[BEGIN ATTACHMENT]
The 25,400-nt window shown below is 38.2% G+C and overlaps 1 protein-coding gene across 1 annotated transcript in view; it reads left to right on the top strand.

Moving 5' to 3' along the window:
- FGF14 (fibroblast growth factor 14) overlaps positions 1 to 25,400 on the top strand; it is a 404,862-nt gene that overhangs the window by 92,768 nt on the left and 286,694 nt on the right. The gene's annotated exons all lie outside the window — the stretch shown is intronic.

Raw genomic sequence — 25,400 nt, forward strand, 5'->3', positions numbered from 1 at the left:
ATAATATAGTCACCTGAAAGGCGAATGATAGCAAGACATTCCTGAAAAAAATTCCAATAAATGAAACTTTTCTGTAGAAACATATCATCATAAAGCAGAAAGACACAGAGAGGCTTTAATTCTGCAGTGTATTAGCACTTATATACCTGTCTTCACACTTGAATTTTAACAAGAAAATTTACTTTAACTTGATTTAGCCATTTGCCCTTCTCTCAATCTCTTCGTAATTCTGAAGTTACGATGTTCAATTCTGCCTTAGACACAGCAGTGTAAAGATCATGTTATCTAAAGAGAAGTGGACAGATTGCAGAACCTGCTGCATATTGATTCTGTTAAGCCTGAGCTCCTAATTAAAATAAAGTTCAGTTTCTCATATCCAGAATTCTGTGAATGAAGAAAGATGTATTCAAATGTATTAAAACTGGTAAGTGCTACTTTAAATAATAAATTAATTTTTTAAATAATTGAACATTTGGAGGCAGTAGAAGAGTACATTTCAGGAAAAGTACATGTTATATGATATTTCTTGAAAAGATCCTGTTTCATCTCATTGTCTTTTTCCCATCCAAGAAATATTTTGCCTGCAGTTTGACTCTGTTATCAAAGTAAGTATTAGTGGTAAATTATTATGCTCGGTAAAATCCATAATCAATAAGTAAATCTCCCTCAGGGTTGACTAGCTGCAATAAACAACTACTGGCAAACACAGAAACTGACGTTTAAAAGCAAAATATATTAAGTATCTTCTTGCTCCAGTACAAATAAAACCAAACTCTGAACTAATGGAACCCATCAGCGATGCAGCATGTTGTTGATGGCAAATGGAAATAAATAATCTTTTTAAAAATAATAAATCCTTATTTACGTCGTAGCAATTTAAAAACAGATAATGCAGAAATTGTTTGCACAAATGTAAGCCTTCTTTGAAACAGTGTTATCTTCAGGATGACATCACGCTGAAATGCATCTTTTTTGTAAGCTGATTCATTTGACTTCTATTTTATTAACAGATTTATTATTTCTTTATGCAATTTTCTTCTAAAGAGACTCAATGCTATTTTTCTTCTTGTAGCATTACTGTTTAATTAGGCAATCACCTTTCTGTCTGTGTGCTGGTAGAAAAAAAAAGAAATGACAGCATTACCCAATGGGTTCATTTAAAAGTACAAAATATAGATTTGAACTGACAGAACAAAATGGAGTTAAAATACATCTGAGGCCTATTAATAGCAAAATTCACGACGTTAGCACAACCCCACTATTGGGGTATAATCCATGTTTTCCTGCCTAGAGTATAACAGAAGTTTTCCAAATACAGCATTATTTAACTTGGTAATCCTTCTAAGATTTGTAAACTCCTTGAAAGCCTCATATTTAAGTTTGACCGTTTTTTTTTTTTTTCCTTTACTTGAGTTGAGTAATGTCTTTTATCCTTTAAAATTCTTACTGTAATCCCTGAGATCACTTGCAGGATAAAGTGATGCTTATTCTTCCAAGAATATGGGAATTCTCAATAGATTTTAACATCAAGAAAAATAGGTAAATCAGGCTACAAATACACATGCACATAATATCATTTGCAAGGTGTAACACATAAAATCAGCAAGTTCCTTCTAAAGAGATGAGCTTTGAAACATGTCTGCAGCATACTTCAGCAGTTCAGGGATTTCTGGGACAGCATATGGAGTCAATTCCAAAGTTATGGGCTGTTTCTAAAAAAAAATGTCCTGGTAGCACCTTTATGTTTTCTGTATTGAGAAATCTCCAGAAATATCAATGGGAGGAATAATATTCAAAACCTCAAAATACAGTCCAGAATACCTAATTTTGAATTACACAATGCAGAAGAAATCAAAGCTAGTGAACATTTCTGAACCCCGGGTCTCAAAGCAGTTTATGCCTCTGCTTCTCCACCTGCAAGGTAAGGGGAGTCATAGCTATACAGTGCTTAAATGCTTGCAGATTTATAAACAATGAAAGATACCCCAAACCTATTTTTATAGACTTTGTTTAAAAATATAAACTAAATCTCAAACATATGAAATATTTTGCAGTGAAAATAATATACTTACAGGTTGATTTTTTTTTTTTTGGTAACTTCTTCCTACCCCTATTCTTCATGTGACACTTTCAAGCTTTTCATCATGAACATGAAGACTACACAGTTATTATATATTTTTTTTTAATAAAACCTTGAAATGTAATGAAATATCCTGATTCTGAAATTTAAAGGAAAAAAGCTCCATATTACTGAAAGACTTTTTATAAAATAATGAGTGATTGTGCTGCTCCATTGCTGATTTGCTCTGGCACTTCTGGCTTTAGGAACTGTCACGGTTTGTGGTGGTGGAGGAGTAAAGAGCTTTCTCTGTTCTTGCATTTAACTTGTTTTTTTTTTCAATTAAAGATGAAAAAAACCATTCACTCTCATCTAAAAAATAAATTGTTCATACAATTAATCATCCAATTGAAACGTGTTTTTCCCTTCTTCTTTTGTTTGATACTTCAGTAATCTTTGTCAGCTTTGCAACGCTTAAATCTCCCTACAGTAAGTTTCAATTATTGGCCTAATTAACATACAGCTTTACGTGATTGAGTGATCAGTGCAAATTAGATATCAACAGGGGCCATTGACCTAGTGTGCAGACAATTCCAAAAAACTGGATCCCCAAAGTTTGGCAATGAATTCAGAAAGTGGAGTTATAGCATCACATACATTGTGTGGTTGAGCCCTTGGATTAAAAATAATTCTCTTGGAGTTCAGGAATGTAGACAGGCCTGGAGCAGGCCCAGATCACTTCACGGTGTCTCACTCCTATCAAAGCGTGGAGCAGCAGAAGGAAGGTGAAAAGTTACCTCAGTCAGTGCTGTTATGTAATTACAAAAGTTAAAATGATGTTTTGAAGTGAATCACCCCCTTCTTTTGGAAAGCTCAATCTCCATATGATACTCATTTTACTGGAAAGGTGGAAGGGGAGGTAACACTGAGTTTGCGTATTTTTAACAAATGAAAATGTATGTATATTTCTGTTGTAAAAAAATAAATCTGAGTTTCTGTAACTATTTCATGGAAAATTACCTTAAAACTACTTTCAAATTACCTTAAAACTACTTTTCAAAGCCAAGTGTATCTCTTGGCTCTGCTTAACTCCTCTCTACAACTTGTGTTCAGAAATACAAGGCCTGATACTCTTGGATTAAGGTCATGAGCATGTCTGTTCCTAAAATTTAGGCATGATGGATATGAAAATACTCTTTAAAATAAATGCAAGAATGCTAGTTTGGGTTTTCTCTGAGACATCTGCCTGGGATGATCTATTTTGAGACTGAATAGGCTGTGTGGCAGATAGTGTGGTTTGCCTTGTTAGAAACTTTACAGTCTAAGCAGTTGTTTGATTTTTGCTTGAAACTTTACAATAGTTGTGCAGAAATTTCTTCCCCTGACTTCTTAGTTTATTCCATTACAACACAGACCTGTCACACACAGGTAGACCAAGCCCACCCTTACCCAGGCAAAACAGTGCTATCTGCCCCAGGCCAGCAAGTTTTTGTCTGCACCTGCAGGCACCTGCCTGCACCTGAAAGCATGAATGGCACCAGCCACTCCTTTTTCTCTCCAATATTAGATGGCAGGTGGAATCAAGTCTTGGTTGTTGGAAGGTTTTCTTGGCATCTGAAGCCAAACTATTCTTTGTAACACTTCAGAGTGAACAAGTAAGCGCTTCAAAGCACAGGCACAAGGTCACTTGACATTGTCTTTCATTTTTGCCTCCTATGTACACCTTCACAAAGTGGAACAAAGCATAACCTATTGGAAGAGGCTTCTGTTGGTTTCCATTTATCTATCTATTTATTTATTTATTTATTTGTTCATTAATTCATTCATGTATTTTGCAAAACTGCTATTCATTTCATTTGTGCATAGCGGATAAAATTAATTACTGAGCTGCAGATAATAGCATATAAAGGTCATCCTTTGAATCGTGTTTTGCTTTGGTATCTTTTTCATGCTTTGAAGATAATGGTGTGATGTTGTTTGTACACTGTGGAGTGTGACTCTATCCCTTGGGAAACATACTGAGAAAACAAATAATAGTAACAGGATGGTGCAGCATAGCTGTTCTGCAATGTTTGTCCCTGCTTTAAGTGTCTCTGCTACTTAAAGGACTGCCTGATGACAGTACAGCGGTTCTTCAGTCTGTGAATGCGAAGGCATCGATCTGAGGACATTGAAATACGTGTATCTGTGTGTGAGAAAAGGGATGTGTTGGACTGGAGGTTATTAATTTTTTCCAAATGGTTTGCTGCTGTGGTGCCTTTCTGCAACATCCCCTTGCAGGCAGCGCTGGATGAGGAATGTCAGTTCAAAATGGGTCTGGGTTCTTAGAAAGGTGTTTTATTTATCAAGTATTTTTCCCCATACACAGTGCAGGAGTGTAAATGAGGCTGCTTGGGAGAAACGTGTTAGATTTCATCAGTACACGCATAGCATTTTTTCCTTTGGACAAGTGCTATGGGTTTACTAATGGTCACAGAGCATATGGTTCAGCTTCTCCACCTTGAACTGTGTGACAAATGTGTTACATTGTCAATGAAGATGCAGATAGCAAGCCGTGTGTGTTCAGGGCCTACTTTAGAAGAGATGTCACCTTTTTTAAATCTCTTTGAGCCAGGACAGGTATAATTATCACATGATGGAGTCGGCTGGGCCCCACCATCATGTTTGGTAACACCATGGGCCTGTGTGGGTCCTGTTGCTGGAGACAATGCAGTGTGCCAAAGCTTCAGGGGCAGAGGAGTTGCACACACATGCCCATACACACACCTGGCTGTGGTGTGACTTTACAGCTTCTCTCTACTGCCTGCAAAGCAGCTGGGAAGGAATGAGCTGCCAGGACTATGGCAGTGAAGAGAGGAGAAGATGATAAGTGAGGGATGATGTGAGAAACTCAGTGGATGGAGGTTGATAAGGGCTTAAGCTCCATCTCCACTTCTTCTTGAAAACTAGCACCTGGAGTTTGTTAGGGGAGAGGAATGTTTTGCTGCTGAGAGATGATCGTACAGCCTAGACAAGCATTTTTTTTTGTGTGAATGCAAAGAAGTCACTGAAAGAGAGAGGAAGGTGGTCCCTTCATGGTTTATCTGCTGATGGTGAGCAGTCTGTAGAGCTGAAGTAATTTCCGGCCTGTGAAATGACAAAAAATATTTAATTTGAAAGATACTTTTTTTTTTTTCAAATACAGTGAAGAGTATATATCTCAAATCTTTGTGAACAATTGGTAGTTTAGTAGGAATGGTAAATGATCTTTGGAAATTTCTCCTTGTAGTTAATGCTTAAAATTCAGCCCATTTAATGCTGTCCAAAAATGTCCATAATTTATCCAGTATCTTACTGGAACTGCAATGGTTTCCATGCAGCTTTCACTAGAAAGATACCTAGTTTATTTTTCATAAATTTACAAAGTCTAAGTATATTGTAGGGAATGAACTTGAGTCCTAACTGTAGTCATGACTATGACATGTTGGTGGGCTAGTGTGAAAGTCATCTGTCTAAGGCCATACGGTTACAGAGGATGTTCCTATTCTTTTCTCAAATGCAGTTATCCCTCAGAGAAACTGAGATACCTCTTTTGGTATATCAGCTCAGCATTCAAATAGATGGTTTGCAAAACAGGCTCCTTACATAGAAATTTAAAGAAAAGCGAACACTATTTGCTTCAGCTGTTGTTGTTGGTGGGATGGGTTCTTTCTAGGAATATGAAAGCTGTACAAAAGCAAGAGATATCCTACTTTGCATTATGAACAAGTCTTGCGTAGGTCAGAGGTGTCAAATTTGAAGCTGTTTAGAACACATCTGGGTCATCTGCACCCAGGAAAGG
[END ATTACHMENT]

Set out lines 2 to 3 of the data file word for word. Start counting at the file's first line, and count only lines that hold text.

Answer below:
Moving 5' to 3' along the window:
- FGF14 (fibroblast growth factor 14) overlaps positions 1 to 25,400 on the top strand; it is a 404,862-nt gene that overhangs the window by 92,768 nt on the left and 286,694 nt on the right. The gene's annotated exons all lie outside the window — the stretch shown is intronic.